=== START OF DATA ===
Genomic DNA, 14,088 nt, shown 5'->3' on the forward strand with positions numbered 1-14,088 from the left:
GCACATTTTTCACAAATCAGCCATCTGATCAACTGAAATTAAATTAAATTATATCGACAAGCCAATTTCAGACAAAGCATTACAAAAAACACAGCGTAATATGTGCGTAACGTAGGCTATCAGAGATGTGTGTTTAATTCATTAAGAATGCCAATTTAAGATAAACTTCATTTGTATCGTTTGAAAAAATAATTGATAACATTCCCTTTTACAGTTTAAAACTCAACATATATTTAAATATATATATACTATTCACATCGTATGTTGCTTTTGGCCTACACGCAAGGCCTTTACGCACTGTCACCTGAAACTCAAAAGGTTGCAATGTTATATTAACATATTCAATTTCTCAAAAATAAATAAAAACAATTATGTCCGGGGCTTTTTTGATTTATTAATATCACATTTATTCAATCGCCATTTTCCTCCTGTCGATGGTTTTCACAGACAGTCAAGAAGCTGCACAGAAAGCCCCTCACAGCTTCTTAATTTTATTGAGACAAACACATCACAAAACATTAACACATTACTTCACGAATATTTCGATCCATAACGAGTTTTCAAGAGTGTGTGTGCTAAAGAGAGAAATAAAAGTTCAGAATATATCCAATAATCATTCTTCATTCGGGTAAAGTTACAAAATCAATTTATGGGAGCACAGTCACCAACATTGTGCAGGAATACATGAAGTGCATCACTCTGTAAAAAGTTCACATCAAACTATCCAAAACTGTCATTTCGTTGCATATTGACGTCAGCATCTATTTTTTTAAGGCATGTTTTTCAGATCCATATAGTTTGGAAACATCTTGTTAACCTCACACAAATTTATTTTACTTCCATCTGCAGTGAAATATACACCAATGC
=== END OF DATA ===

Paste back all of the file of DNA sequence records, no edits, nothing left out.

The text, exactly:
Genomic DNA, 14,088 nt, shown 5'->3' on the forward strand with positions numbered 1-14,088 from the left:
GCACATTTTTCACAAATCAGCCATCTGATCAACTGAAATTAAATTAAATTATATCGACAAGCCAATTTCAGACAAAGCATTACAAAAAACACAGCGTAATATGTGCGTAACGTAGGCTATCAGAGATGTGTGTTTAATTCATTAAGAATGCCAATTTAAGATAAACTTCATTTGTATCGTTTGAAAAAATAATTGATAACATTCCCTTTTACAGTTTAAAACTCAACATATATTTAAATATATATATACTATTCACATCGTATGTTGCTTTTGGCCTACACGCAAGGCCTTTACGCACTGTCACCTGAAACTCAAAAGGTTGCAATGTTATATTAACATATTCAATTTCTCAAAAATAAATAAAAACAATTATGTCCGGGGCTTTTTTGATTTATTAATATCACATTTATTCAATCGCCATTTTCCTCCTGTCGATGGTTTTCACAGACAGTCAAGAAGCTGCACAGAAAGCCCCTCACAGCTTCTTAATTTTATTGAGACAAACACATCACAAAACATTAACACATTACTTCACGAATATTTCGATCCATAACGAGTTTTCAAGAGTGTGTGTGCTAAAGAGAGAAATAAAAGTTCAGAATATATCCAATAATCATTCTTCATTCGGGTAAAGTTACAAAATCAATTTATGGGAGCACAGTCACCAACATTGTGCAGGAATACATGAAGTGCATCACTCTGTAAAAAGTTCACATCAAACTATCCAAAACTGTCATTTCGTTGCATATTGACGTCAGCATCTATTTTTTTAAGGCATGTTTTTCAGATCCATATAGTTTGGAAACATCTTGTTAACCTCACACAAATTTATTTTACTTCCATCTGCAGTGAAATATACACCAATGC